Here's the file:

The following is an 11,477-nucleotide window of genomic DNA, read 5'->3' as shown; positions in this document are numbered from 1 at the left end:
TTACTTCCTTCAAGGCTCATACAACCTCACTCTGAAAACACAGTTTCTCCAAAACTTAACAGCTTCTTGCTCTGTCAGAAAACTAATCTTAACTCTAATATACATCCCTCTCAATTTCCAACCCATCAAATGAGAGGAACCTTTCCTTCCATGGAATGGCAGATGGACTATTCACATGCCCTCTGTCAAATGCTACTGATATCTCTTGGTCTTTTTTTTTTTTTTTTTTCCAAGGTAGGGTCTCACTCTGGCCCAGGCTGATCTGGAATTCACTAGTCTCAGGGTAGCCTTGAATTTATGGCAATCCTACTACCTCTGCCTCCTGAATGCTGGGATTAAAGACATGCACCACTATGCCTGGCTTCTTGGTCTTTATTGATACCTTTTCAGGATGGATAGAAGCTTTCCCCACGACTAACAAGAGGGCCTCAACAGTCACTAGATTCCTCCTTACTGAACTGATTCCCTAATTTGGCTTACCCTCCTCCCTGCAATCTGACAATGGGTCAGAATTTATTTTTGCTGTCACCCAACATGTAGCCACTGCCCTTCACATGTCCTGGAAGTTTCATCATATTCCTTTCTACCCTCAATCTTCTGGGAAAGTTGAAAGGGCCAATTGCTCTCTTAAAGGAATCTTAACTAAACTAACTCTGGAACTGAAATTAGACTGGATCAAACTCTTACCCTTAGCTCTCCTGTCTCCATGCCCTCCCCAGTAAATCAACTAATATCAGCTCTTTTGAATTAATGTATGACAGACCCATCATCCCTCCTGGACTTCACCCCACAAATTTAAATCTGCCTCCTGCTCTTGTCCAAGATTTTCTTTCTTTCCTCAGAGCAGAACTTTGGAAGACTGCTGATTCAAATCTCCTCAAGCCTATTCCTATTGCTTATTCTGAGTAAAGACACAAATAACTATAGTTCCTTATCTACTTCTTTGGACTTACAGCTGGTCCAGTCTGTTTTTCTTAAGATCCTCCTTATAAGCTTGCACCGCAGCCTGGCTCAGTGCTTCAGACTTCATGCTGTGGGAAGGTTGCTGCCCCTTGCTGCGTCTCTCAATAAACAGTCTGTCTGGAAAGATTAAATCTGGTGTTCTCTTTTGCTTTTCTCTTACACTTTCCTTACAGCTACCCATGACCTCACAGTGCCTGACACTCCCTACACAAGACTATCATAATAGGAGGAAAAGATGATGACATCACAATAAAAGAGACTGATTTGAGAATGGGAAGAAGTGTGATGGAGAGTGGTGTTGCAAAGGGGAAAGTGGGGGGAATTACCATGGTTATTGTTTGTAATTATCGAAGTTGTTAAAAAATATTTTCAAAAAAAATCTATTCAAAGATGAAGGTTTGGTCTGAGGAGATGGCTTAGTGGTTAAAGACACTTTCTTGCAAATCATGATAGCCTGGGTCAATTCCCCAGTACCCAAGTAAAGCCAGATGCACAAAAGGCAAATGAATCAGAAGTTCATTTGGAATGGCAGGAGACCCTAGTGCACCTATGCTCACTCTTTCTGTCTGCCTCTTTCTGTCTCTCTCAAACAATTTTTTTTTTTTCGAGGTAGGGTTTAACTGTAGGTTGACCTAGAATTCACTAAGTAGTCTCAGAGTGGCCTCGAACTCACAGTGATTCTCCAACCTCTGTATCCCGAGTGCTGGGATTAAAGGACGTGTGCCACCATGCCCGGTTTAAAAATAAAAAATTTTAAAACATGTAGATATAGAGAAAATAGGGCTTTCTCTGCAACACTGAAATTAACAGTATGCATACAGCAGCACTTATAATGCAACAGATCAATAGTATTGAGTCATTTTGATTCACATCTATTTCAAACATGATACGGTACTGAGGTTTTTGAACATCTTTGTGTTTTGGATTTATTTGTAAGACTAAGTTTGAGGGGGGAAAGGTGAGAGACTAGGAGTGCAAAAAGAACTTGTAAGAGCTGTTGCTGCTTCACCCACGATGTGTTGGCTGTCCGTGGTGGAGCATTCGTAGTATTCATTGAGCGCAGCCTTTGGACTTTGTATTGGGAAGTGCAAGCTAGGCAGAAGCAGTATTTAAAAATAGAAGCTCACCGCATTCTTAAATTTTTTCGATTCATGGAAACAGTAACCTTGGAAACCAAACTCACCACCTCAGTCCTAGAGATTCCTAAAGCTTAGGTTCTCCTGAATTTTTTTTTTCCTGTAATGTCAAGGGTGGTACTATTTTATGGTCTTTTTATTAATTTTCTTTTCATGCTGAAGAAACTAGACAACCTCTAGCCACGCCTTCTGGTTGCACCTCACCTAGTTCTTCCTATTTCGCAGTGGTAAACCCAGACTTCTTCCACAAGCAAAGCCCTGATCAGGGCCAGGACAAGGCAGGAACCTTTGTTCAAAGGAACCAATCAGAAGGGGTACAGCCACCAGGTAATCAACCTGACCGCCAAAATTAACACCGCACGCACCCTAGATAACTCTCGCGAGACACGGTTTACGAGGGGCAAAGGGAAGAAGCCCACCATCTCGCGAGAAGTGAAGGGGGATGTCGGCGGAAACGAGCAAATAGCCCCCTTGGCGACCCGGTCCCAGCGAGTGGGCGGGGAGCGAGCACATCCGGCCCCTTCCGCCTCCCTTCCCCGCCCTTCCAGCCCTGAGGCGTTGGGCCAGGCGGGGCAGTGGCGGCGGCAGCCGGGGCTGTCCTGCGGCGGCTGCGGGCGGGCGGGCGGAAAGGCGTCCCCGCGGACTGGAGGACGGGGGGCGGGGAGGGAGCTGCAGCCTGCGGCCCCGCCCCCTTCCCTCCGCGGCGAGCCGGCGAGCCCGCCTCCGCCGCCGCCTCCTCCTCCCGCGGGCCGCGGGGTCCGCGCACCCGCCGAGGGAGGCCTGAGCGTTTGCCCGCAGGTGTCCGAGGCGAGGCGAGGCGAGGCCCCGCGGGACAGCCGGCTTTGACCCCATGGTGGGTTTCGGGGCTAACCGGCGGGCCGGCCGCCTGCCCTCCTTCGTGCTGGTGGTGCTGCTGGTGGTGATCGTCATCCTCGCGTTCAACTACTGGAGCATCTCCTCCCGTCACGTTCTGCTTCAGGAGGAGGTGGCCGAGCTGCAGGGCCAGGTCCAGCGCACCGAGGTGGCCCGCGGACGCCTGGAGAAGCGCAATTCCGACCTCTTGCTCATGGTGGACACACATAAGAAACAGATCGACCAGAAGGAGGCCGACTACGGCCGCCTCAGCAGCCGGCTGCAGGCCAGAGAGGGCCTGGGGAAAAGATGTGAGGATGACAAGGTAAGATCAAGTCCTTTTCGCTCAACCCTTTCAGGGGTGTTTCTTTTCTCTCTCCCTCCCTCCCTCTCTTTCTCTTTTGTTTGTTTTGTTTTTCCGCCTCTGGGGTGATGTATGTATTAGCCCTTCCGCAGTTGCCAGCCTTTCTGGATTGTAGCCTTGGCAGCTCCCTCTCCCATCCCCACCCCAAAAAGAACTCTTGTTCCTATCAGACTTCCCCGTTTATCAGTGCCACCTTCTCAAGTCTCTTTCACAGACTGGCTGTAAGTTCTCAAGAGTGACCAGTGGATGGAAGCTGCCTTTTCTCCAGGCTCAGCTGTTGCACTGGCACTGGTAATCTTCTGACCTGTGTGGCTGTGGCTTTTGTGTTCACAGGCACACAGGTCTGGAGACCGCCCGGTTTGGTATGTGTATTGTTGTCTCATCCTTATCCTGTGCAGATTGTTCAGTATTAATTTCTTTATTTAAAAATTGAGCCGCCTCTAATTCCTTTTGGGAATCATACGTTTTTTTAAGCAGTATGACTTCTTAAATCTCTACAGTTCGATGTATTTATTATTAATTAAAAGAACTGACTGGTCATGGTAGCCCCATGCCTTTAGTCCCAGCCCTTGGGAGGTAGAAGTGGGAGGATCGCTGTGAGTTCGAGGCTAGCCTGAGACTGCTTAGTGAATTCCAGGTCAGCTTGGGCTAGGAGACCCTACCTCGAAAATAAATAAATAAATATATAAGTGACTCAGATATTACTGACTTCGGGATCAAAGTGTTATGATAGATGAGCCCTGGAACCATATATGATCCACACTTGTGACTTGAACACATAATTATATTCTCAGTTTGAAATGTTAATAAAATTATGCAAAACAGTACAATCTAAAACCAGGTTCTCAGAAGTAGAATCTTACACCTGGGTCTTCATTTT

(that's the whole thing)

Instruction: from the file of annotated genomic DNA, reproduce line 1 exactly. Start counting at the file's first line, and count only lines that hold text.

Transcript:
The following is an 11,477-nucleotide window of genomic DNA, read 5'->3' as shown; positions in this document are numbered from 1 at the left end: